"They couldn't possibly be that stupid"…
That's what my friend John, a London-based trader, said when I called him to verify that he saw what I was seeing on my own trading screens here in the wilds of Oregon.
It was Tuesday morning, November 4, and nearly everything in the energy complex was red.
November West Texas crude oil had dropped to $87.31/barrel, while Brent crude oil set a new two-year low at $91.53. Prices have since dropped to four-year lows of around $75 and $78, respectively.
They could fall even further – all because Saudis started another oil price war.
OPEC's largest oil producer had just announced that they were cutting oil prices for customers in the United States. The idea is to squeeze margins on U.S. shale production to where it's not profitable to produce.
Naturally, the Saudis fiercely deny the notion of a price war. But you don't have to be a genius to read between the lines.
The Saudis are very frustrated that they are losing control over pricing power they've held for decades. It's annoying them to no end. So, they're fighting back the only way they know how in an attempt to shift the balance back in their favor – by starting a price war with the United States. Unbelievably, they think they can win!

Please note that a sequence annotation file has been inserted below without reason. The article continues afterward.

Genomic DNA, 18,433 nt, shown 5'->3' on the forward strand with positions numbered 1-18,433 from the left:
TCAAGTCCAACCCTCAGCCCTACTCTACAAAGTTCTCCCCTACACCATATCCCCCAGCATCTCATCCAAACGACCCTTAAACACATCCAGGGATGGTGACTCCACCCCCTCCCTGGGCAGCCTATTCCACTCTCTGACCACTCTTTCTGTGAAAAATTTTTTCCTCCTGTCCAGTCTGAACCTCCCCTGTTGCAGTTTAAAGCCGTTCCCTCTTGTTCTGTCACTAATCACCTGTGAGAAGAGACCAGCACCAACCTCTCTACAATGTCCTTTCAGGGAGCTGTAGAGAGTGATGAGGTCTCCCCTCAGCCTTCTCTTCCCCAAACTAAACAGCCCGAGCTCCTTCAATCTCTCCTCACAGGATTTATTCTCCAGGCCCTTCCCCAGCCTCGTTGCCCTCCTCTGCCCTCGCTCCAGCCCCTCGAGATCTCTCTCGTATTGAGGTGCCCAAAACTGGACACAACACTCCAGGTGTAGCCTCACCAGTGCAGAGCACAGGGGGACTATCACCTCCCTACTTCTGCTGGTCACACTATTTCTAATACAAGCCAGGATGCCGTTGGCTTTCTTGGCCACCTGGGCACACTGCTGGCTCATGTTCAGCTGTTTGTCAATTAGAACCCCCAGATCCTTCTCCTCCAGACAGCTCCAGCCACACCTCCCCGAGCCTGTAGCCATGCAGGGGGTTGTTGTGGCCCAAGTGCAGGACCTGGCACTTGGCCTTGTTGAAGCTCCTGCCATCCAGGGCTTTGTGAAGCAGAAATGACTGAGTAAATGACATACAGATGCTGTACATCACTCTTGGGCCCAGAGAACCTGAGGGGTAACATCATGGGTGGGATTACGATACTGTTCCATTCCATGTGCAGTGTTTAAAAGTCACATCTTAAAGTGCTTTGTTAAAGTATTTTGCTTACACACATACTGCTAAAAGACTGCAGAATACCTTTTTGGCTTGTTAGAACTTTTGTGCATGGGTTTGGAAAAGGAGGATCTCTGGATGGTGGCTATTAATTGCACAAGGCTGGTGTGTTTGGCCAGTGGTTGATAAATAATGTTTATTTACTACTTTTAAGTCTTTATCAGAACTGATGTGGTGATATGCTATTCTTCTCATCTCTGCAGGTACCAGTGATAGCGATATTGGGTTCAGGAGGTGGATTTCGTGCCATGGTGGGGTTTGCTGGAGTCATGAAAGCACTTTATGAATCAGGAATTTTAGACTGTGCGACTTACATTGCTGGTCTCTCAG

My take is that the Saudis have just made the biggest strategic "pricing error" in the kingdom's history. And, in doing so, they've actually cleared the way for America's shale energy boom and opened up a killer opportunity for this month's recommendation in particular.
The Saudis Just Picked a Fight They Can't Win
In the late 1980s, the House of Saud brought the rest of the world to its oil pricing knees by increasing output and lowering prices to the point where global producer profitability got crushed.
At the time, they dropped prices so low that even North Sea producers like BP Plc. (NYSE ADR: BP) and Statoil ASA (NYSE ADR: STO) felt their wrath. Profitability vanished because nobody in the global energy complex had enough capacity to offset their actions.
This time around, we've got shale oil.
Like generals who are prepared to fight the last war, Saudi ministers have totally underestimated the impact of this development. They believe that U.S. producers will fail and buyers will come a-running if they jack output and drop prices below $90/barrel. What they're missing is that the cost of shale oil production is already lower than that… and getting lower all the time. The latest data from U.S. producers suggests that they can operate profitably at $65-$69/barrel and that the threshold is dropping daily as production technology improves.
That's because the majority of U.S. shale oil producers have hedged oil prices, already contracted rigs, and long ago written down the cost of the acreage they need to drill.
In reality, U.S. shale oil production will climb for years to come and is now the world's "swing capacity" – meaning it can influence marginal oil pricing that used to be the Saudi's weapon of choice to increase or decrease prices almost at will.